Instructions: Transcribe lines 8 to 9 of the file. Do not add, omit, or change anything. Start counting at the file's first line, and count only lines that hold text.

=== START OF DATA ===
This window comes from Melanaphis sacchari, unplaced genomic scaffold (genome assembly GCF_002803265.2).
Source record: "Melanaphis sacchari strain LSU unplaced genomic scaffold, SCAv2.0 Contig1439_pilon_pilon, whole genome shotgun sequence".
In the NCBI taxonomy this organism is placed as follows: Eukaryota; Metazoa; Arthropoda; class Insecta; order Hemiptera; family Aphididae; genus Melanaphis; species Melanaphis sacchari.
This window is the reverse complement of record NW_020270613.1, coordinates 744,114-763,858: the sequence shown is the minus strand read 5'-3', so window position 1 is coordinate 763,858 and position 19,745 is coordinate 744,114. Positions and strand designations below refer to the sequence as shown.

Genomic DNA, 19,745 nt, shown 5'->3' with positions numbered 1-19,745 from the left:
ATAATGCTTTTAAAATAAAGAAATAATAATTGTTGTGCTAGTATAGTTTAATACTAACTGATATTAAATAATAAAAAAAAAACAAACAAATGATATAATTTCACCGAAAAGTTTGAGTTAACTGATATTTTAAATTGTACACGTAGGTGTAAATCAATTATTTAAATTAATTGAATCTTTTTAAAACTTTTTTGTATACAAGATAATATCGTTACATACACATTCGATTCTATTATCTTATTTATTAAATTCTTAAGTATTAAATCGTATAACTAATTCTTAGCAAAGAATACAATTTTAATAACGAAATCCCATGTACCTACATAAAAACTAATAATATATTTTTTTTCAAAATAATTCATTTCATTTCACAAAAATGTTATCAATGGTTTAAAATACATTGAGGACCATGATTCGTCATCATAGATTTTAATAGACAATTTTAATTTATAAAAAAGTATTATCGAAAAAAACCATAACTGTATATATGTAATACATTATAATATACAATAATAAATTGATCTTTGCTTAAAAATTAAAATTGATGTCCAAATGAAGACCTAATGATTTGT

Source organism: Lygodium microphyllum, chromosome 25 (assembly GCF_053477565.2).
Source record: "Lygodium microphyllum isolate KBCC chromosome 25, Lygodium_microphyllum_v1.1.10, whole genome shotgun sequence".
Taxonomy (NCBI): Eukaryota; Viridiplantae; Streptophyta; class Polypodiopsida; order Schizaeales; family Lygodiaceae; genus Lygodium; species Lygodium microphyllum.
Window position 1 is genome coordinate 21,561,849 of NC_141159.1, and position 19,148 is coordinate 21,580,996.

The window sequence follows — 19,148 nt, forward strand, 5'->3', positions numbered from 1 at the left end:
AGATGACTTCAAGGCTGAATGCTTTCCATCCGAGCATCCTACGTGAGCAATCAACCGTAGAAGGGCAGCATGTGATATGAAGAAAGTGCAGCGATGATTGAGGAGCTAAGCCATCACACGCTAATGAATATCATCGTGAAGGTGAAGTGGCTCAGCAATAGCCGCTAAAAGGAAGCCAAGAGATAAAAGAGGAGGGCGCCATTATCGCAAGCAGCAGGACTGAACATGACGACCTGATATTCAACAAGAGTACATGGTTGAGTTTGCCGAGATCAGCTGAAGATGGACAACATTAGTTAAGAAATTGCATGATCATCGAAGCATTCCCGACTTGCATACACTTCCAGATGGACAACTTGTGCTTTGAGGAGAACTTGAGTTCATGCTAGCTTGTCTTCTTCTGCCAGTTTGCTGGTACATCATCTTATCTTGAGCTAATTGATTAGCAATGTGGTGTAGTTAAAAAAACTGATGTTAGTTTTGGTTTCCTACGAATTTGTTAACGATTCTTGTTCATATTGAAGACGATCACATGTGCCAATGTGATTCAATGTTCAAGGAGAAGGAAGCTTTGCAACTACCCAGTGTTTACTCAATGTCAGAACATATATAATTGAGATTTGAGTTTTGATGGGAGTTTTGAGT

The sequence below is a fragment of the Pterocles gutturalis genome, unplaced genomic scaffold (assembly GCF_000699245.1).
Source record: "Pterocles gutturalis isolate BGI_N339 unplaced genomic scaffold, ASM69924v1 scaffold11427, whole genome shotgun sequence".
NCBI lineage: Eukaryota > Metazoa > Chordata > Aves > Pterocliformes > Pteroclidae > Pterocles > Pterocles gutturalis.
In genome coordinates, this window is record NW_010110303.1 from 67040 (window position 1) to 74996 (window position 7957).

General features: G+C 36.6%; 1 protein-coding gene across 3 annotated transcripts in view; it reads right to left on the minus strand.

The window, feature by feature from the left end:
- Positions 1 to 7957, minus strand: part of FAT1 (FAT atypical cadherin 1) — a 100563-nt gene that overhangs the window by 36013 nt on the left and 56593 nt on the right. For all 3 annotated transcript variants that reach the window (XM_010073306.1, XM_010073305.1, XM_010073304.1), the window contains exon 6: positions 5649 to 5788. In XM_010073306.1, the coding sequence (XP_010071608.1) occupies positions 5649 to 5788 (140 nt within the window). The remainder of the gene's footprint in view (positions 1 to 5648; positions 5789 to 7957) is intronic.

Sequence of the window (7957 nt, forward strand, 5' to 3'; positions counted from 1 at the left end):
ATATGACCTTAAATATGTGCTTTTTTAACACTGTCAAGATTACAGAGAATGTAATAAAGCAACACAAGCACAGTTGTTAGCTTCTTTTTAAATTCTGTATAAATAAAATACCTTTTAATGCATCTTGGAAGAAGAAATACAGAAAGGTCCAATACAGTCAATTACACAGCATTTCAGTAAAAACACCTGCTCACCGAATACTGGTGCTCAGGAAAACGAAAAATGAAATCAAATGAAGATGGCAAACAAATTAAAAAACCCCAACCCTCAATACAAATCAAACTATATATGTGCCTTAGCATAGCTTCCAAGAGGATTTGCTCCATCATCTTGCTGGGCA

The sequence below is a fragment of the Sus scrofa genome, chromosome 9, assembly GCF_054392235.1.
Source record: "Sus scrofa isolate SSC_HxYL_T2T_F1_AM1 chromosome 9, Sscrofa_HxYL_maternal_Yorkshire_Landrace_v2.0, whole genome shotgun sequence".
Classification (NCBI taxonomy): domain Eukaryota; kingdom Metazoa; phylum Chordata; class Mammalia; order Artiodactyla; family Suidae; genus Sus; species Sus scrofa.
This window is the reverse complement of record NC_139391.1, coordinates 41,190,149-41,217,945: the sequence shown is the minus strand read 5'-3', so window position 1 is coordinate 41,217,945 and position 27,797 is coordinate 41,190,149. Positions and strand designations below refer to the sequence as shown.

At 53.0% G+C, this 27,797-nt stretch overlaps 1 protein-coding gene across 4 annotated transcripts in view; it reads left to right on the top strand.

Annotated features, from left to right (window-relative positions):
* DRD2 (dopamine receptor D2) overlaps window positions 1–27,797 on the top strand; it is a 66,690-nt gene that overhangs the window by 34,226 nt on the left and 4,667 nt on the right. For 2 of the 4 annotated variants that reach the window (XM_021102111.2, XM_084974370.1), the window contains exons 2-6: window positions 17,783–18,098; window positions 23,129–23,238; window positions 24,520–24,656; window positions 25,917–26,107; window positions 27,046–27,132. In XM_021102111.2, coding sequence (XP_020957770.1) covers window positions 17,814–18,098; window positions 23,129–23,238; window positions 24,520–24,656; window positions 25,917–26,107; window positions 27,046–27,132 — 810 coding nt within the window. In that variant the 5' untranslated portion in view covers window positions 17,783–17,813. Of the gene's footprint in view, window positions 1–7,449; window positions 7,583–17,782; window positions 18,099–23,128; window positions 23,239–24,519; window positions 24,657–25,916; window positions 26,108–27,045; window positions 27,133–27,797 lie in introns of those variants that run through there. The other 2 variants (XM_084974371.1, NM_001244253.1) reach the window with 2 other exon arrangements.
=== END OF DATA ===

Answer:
Source record: "Lygodium microphyllum isolate KBCC chromosome 25, Lygodium_microphyllum_v1.1.10, whole genome shotgun sequence".
Taxonomy (NCBI): Eukaryota; Viridiplantae; Streptophyta; class Polypodiopsida; order Schizaeales; family Lygodiaceae; genus Lygodium; species Lygodium microphyllum.